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K-State ekes out 71-66 win over No. 23 Auburn

The Wildcats recovered from an iffy first quarter en route to a narrow win in the SEC/Big 12 challenge

NCAA Womens Basketball: Big 12 Conference Tournament-West Virginia vs Kansas State Mark D. Smith-USA TODAY Sports

Perhaps the last way Jeff Mittie expected K-State to secure a win Thursday night was via a rebound.

The Wildcats were battered in the first quarter against No. 23 Auburn. Not only did the Tigers grab a 21-13 lead on the scoreboard, but K-State trailed 14-3 in the rebounding category, a combination with which Mittie was less than pleased.

So when junior Shaelyn Martin pulled down Janiah McKay’s 3-point attempt to bring Auburn within a point in the final seconds, sealing K-State’s 71-66 win over the Tigers, poetic justice settled into Bramlage Coliseum.

As well as a raucous, booming crowd, of course.

“We all knew we had to get on the boards, and I think everybody on that possession had a body on somebody,” Martin said. “It gave me an opportunity to release and go get the ball. I think that was one thing we did a lot better, especially at the end of the game — making sure (Auburn) didn’t get a chance to get it.”

It was a staggering turnaround for K-State, both in the rebounding and defensive departments, though Mittie wasn’t complaining. He did scream a bit, though. Whatever it took for his team to recover on the glass and against Auburn’s swarming press defense.

“Yelled at them a little more,” Mittie said.

It worked, whatever the head coach did. The Wildcats ended with a 39-26 rebounding advantage, perhaps none more vital than the final two: Martin’s board, and the possession previous, when senior Breanna Lewis grabbed a miss from Brandy Montgomery, a 3 that would have given Auburn a two-point lead.

Lewis had to be careful, though. She drew her third foul near the end of the first half, and her fourth foul came with 8:15 to play.

But that’s where Mittie loosened his grip on the leash Thursday night. He said he kept his coaching to a minimum Thursday night, including when he sent Lewis, saddled with four fouls, back into the game with just over five minutes remaining.

“This was not a coach’s game tonight. This was a player’s game,” Mittie said. “We didn’t call any plays. There wasn’t a whole lot, other than saying ‘stay in your fundamentals.’ I’m so proud of our players for not needing us coaches very often.”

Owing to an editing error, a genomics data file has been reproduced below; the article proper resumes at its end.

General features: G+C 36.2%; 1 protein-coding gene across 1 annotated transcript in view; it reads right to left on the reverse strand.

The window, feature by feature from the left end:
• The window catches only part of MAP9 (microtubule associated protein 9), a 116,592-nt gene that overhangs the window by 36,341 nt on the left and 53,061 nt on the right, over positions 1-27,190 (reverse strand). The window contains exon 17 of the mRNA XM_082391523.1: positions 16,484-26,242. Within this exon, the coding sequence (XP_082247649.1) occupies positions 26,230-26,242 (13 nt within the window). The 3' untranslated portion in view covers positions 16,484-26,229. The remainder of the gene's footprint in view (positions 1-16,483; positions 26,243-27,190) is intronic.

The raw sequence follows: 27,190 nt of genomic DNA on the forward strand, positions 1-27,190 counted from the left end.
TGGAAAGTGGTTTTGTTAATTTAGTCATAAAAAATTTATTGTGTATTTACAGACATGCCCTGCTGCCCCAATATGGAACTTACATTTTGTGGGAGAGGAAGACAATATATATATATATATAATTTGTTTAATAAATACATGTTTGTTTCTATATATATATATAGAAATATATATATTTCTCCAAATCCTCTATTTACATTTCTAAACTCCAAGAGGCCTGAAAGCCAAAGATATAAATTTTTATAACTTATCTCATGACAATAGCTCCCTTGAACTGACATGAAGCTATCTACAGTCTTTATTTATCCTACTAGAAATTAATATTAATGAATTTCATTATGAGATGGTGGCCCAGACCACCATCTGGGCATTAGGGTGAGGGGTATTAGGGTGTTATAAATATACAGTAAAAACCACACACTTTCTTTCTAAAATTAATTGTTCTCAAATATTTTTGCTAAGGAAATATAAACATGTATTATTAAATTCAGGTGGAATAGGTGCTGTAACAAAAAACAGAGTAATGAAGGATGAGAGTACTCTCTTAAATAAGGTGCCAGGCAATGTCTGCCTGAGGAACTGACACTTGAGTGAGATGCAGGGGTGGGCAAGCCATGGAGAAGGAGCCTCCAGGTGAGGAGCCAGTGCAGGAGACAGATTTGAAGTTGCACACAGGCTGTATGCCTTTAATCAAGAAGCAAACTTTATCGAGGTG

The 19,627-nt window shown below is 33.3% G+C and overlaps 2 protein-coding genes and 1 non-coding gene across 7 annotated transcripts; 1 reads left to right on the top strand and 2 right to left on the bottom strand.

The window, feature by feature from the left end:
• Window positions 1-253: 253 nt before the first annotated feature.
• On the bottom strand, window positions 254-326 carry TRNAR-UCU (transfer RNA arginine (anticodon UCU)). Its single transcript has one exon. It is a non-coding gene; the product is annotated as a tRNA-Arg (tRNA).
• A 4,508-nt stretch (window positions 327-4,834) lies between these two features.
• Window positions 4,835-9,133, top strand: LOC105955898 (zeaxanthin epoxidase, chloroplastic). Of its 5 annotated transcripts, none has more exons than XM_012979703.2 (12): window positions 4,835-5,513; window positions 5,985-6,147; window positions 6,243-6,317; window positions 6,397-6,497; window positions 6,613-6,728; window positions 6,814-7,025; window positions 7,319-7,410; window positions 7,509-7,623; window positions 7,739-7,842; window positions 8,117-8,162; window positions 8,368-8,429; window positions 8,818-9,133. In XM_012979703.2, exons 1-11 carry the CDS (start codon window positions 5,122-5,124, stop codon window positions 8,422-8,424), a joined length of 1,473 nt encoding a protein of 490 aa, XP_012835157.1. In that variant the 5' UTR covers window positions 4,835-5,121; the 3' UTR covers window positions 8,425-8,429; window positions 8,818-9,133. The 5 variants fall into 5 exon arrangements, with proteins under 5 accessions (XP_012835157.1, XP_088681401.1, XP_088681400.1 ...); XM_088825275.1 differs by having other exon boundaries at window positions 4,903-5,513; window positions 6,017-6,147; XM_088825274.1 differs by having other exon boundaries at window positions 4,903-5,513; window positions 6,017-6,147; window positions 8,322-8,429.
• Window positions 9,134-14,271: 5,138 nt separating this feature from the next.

And maybe his players flourished because of it. Senior Kindred Wesemann totaled 16 points behind four triples, Lewis logged 13 points, and freshman Peyton Williams, who filled in when Lewis sat with foul trouble, added 11.

Nearly all the scoring K-State posted was in response to Auburn baskets. At first to come back from what seemed like an insurmountable lead, then to battle back for the lead when the teams traded buckets, then, in the fourth quarter, to hold the Tigers at arm’s length.

But K-State’s initial resurgence? Aside from raising his voice, the mantra Mittie has installed helped his team scale a steep hill early on.

“I think ‘next play’ is certainly one of the monikers we talk about,” he said. “You will hear our team talk about ‘next play’ an awful lot, and you’ll hear our team talk about poise a lot.”

It paid dividends when the Wildcats outscored Auburn 21-11 in the second quarter en route to a 34-32 halftime lead, but the drama continued to unfold almost immediately after the third stanza began.

The Tigers canned three straight treys to open the third frame, good for a 41-36 lead. The momentum K-State had piled up in the first half had vanished.

But Williams converted on a layup minutes later, and the Wildcats retook the lead, this time at 44-43. And so the basket-swapping began.

It favored the home team, though, and in no small part due to K-State’s backcourt depth. When foul trouble forced Lewis to watch from the bench, Williams was quick to make plays inside. As was Martin, who grabbed nine rebounds. As was freshman Eternati Willock.

The Wildcats’ depth flustered Auburn head coach Terri Williams-Flournoy, who found no solace in seeing Lewis head to the bench — she knew K-State wasn’t losing much underneath.

“When she’s on the bench, they still came back in with big post players,” Williams-Flournoy said. “It’s not like (K-State) is coming back into the game with 5-11, 5-10 (players). Your subs are big. So it’s still tough.”

The visitors’ own foul issues made the burden heavier on Auburn: three Tigers fouled out, including Jazmine Jones and Jessica Jones, 6-2 forwards who were responsible for trying to disrupt the advantage around the basket K-State refused to cede.

Their attempts were in vain, at least in the second half, when K-State turned their struggles into unbeatable advantages over a ranked opponent. And with a 7-0 record to their names, the Wildcats may see their name in the next edition of the rankings — though it’s not at the front of any of their minds.

“I just want to play, and I just want to win,” Wesemann said. “Everybody wants wants to be a ranked team. Beating them is a pretty good way to become one.”

Whether or not it reaches the Top 25, K-State now turns its attention to a road matchup with Omaha on Sunday.